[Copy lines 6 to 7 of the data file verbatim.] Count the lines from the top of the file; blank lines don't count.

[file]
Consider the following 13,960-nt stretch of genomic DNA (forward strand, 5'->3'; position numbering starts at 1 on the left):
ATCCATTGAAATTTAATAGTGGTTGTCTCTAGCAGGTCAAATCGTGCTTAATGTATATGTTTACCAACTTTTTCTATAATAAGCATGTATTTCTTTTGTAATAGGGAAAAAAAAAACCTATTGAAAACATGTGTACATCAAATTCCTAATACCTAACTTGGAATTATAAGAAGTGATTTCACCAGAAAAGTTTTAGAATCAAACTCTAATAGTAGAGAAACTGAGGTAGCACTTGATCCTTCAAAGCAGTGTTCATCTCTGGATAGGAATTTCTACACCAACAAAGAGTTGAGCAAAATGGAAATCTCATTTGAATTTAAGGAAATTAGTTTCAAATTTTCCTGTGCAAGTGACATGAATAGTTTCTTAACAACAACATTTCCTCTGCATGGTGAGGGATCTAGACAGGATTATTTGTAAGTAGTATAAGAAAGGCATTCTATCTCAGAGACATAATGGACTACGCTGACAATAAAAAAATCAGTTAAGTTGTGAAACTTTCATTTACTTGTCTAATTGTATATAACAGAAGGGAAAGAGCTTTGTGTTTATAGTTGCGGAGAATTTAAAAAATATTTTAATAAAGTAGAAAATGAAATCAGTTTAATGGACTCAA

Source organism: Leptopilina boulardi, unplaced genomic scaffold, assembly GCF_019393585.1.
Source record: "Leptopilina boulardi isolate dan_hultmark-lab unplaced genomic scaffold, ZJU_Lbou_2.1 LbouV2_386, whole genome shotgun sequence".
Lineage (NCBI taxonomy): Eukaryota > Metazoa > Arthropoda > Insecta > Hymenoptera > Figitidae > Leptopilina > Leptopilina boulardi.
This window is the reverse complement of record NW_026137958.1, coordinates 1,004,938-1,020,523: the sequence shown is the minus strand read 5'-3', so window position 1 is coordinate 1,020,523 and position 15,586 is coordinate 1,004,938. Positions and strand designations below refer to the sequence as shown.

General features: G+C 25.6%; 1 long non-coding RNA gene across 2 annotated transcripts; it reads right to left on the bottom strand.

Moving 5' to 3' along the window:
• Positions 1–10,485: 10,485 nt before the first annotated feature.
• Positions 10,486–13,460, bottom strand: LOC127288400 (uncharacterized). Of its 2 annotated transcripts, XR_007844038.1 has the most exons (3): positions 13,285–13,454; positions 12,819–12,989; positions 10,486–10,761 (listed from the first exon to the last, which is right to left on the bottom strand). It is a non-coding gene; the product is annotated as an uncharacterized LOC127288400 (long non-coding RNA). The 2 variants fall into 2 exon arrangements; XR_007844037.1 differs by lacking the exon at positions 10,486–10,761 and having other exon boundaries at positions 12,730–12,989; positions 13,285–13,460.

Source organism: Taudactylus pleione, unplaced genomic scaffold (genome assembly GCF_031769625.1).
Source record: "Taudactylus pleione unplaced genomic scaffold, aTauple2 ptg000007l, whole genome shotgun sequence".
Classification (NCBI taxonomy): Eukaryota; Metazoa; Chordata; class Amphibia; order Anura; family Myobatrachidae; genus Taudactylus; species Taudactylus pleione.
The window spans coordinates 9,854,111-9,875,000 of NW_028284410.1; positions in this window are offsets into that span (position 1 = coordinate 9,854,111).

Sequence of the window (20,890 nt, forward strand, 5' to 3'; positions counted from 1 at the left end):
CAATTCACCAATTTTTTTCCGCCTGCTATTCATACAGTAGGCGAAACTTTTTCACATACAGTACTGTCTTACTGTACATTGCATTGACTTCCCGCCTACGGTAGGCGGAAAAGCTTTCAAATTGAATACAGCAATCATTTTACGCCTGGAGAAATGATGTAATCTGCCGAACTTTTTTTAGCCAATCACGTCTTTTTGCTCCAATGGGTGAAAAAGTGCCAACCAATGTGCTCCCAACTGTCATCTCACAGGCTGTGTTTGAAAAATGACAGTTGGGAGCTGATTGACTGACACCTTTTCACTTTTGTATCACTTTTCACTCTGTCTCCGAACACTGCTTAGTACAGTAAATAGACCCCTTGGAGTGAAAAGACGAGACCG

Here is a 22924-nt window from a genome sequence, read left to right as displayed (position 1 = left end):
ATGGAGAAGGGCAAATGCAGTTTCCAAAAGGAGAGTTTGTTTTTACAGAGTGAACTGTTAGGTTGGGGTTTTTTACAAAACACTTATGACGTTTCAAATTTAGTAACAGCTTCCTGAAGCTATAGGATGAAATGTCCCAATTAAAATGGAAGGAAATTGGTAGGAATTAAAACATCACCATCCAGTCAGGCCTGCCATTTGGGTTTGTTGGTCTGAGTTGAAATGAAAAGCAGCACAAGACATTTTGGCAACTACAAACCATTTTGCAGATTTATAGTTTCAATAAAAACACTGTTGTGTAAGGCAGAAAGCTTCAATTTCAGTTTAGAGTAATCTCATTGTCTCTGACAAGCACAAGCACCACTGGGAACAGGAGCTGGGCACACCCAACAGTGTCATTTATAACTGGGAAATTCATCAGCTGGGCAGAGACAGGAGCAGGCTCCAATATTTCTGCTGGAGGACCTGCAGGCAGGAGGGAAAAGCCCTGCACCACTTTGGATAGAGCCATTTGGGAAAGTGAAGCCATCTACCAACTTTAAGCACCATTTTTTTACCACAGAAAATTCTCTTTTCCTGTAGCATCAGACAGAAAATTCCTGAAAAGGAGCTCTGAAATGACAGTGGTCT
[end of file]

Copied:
This window is the reverse complement of record NW_026137958.1, coordinates 1,004,938-1,020,523: the sequence shown is the minus strand read 5'-3', so window position 1 is coordinate 1,020,523 and position 15,586 is coordinate 1,004,938. Positions and strand designations below refer to the sequence as shown.

General features: G+C 25.6%; 1 long non-coding RNA gene across 2 annotated transcripts; it reads right to left on the bottom strand.